Aug 3, 2015
Maryland ranks as the wealthiest state in the U.S., yet one in seven of its children live in poverty. And in Baltimore City, the rate of children living in poverty is even higher, one in four.
A recent study found about 180,000 children living in poverty in this wealthy state, up by about 50,000 children since the recession of 2008.
Most politicians will proudly proclaim the recession is over, with incomes rising, unemployment falling, more houses selling. But these gains are all concentrated at the top: the top incomes have risen, houses for millionaires are selling, unemployment may be falling but NOT in Baltimore City.
It should come as no surprise that young people went into the street following the death of Freddie Gray. Unemployment in Baltimore for black people is higher than it was in 2008. For young black men, the rate of unemployment is a demoralizing one out of three. Officially. In reality, it’s much worse.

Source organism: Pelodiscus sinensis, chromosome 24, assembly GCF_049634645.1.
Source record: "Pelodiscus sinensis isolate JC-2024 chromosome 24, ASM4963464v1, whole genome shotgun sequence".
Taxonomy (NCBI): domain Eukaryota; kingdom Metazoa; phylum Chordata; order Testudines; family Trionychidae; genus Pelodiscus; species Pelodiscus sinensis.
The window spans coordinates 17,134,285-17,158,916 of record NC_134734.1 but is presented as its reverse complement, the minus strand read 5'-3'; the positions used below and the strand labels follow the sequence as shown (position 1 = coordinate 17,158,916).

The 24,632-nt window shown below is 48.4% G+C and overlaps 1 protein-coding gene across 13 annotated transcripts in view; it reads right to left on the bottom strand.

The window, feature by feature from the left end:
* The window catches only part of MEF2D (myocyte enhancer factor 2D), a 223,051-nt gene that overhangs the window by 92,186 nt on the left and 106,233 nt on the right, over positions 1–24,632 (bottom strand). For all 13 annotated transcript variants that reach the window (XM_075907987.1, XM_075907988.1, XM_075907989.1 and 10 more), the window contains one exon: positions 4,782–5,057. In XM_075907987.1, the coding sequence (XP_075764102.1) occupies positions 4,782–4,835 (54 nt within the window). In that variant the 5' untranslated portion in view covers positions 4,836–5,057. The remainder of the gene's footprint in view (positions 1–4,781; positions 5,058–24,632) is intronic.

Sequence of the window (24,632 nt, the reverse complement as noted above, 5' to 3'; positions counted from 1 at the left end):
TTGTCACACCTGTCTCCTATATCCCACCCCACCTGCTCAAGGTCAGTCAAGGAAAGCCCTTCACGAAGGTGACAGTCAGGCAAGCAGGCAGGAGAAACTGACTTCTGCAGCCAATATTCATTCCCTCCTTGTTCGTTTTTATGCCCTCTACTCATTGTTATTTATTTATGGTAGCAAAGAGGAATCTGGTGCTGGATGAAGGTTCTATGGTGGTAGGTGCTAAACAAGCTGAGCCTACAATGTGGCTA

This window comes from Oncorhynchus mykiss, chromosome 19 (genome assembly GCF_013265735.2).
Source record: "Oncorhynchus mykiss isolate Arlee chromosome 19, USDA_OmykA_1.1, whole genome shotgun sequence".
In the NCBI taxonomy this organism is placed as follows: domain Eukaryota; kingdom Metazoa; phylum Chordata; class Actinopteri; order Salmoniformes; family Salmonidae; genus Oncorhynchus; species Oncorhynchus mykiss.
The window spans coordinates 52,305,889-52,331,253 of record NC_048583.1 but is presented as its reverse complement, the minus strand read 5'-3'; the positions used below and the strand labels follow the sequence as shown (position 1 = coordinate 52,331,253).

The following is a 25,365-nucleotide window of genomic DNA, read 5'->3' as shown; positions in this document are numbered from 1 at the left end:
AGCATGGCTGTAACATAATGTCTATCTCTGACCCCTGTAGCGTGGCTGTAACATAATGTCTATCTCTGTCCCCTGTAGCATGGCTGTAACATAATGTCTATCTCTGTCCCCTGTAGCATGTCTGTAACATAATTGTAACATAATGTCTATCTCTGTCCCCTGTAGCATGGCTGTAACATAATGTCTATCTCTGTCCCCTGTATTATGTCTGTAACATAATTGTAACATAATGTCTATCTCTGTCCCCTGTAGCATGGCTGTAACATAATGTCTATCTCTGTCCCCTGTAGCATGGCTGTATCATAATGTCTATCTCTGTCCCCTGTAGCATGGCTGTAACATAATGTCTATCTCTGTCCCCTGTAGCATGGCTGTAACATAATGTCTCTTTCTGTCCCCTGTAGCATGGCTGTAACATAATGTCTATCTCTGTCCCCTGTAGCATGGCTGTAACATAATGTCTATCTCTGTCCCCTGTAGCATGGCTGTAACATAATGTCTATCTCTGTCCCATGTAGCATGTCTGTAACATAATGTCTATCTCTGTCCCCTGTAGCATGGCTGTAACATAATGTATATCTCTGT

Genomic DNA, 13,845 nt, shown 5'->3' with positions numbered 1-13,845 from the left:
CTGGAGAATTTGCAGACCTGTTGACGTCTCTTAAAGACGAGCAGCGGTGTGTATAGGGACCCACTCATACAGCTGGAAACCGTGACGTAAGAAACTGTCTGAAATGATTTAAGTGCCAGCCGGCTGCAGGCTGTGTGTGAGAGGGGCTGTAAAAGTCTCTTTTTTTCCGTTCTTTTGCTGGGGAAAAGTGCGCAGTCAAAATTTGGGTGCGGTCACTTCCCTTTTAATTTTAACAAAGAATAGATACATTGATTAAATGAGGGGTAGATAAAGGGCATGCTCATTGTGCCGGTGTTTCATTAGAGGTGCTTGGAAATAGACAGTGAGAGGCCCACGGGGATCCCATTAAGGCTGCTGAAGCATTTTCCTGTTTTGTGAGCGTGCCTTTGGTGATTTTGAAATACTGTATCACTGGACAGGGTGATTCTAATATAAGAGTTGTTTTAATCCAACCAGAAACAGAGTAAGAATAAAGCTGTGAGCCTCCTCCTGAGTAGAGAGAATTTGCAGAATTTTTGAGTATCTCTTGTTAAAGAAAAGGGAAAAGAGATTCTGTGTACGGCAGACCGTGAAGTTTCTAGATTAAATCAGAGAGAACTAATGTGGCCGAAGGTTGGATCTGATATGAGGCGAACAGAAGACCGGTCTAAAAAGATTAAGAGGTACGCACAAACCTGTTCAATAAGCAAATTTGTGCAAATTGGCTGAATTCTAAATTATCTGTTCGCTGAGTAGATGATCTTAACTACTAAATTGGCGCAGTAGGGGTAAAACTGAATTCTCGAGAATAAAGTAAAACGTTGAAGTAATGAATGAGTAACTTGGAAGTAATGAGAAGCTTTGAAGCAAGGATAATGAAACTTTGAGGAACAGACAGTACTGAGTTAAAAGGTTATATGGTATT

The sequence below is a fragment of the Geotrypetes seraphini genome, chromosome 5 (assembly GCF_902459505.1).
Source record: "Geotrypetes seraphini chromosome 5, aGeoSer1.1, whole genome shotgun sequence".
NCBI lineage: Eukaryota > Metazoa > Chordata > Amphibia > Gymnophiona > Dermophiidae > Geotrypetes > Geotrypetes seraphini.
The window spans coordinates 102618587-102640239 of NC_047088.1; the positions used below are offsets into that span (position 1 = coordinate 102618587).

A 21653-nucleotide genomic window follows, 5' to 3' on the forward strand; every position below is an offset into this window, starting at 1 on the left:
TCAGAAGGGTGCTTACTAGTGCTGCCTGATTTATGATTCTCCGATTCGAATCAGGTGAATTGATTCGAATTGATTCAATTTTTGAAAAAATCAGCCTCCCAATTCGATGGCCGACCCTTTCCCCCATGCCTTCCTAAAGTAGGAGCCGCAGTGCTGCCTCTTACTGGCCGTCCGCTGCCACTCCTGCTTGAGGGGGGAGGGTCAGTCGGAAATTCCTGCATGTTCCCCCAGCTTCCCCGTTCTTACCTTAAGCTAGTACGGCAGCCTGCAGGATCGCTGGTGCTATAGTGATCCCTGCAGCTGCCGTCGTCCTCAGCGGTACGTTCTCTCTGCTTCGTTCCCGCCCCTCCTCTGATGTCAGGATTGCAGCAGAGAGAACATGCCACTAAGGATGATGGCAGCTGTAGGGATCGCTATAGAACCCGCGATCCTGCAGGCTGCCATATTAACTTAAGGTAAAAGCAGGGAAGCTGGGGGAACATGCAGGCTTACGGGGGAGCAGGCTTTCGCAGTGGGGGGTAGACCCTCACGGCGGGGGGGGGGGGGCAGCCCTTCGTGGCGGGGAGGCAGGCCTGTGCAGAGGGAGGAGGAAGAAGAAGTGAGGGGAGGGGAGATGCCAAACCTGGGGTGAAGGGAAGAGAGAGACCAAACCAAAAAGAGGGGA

Yet in the poorer neighborhoods, work desperately needs doing. Houses need rehabilitation or tearing down, with at least 16,000 abandoned properties in Baltimore. The city could put plenty of young people to work learning the trades needed to do such jobs.
Instead, Baltimore politicians, just like politicians in every jurisdiction, pretend that giving tax breaks to developers and corporations that demand them is a way to provide jobs. There is not the slightest proof that these wealthy interests provide jobs. If they did, the politicians would be shouting it from the roof tops.
Baltimore residents, Baltimore’s unemployed, those concerned for children in Maryland certainly need to be shouting from the roof tops – for jobs, jobs, jobs – if they want to see children live better.